Biological science majors have replaced prospective engineers as the largest group of students taking regular Calculus I. From the MAA’s Calculus Survey [2], just over 28% of all students in mainstream Calculus I intend to pursue a major in the biological sciences, the largest single group of majors in this course. It is larger than engineers (just under 28%) or the combined physical science (7%), computer science (7%), and mathematical science majors (1%). For women in mainstream Calculus I, 42% intend a biological science major. For Black or Hispanic students, 34% are going into biological sciences. This dominance is certain to only increase. As the graph in Figure 1 illustrates, the growth in science, engineering, and mathematical sciences majors is occurring almost exclusively in the biological sciences.

Figure 1: Number of full-time entering freshmen who identified a STEM field as their most likely major. Data from The American Freshman surveys. [2]
Mathematics has done well by encouraging students who have to study mathematics to continue its study. Mathematics departments actually graduate more majors than the number of students who enter with the intention of pursuing a math major. In 2012, 18,842 students graduated with a Bachelor’s degree in mathematics.[3] Four years earlier, in 2008, only 11,583 entered a full-time program with the intention of majoring in mathematics.[4] Even after subtracting the roughly 5,000 students per year who are heading into K-12 mathematics teaching and who get a degree in mathematics but identify education as their intended field when they enter, we see that mathematics—uniquely among the major STEM disciplines—still has a net gain in majors. If we are to maintain this happy state of affairs, then we need to convince our audience that mathematics is relevant to its interests.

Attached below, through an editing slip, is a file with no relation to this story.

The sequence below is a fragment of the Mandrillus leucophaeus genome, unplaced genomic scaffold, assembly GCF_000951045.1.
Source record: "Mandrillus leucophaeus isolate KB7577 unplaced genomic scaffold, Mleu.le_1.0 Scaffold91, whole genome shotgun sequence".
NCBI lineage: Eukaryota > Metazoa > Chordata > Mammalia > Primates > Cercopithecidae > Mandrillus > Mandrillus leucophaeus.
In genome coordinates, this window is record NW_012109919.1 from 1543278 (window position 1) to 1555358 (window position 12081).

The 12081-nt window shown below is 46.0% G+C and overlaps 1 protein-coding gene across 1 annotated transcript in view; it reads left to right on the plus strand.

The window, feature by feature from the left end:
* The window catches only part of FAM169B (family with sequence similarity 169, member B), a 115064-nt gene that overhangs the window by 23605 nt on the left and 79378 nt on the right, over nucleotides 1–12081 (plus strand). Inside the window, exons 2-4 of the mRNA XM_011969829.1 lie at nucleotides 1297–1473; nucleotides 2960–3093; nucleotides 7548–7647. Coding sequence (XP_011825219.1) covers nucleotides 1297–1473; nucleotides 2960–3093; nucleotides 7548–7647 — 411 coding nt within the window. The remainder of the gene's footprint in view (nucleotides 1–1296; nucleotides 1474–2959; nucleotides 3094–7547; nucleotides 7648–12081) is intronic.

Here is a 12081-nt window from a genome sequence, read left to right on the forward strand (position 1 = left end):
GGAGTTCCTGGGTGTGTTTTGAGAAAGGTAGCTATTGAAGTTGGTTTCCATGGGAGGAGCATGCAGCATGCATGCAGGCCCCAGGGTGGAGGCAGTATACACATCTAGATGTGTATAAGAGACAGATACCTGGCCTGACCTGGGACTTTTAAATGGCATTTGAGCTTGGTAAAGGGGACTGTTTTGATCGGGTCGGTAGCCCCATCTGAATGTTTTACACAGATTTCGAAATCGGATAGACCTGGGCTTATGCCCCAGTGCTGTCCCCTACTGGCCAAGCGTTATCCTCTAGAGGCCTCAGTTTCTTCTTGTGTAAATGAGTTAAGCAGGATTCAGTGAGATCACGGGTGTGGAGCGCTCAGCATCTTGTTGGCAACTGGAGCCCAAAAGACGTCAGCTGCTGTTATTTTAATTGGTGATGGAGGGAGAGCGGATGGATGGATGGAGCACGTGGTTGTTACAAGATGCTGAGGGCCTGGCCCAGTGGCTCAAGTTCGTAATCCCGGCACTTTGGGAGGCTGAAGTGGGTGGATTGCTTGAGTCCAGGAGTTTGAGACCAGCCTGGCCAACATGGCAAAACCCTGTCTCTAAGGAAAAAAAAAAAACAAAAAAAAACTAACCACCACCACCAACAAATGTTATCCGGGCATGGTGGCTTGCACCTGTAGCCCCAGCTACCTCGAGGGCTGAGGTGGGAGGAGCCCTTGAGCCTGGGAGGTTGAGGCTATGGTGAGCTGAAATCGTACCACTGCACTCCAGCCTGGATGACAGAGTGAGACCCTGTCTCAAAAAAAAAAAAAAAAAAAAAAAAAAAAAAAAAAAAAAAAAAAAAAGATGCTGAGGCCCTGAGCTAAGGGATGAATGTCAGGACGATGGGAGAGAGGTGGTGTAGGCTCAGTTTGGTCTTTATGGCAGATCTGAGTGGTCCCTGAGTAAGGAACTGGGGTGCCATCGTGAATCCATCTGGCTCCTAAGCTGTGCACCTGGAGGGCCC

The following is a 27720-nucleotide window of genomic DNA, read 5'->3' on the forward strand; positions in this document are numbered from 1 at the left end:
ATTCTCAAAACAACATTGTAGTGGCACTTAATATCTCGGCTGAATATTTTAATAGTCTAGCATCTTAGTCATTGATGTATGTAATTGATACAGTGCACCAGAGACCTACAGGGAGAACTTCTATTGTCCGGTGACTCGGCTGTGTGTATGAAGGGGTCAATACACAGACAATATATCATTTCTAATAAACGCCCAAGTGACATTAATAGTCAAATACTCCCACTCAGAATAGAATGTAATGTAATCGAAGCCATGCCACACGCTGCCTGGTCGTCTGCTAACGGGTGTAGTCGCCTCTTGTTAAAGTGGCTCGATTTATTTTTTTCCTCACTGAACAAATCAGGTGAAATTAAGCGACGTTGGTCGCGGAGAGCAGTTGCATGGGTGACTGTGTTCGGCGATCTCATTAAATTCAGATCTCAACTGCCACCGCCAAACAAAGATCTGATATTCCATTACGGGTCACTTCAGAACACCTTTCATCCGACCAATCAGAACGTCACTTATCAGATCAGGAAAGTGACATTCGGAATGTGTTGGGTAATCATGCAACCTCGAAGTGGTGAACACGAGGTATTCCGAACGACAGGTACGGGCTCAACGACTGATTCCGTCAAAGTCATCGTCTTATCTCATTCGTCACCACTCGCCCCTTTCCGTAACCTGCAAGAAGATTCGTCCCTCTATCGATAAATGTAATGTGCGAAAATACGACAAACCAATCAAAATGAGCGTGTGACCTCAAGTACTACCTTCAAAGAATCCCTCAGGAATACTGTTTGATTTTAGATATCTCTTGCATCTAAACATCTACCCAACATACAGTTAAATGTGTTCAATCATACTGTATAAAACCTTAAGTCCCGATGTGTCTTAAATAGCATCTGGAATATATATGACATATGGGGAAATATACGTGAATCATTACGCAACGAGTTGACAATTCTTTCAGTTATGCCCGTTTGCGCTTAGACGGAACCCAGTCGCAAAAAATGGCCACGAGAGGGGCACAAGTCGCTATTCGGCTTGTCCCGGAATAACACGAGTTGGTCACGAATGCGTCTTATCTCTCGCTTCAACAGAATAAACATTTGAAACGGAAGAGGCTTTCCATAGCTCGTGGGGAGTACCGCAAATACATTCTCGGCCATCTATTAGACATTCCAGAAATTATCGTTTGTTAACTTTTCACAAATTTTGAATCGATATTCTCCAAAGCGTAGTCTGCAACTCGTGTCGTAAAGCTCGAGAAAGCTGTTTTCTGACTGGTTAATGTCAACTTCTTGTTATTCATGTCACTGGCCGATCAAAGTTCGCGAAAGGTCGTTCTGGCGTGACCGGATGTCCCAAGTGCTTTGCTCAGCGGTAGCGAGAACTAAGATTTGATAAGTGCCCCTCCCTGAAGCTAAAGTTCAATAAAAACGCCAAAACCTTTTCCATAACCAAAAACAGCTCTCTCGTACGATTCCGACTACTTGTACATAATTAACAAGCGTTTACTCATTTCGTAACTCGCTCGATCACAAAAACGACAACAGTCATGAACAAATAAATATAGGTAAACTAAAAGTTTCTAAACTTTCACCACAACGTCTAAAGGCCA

Mathematics departments are recognizing this fact. The 2010 CBMS report revealed that 41% of those at research universities had added interdisciplinary courses in mathematics and biology within the past five years. As the new MAA Notes volume illustrates, there is a tremendous amount of experimentation under way.

This volume begins with descriptions of thirteen programs that range from calculus for biology majors, to programs that draw calculus and statistics together into a year-long course, to bioinformatics, to research programs for biology majors that incorporate significant quantitative analysis. The institutions include large universities: Illinois at Urbana-Champaign, Ohio State, and the Universities of Minnesota, Nebraska-Lincoln, and Utah. There also are smaller places: Benedictine University, Macalester College, University of Richmond, Chicago State, Sweet Briar College, University of Wisconsin-Stout, and East Tennessee State.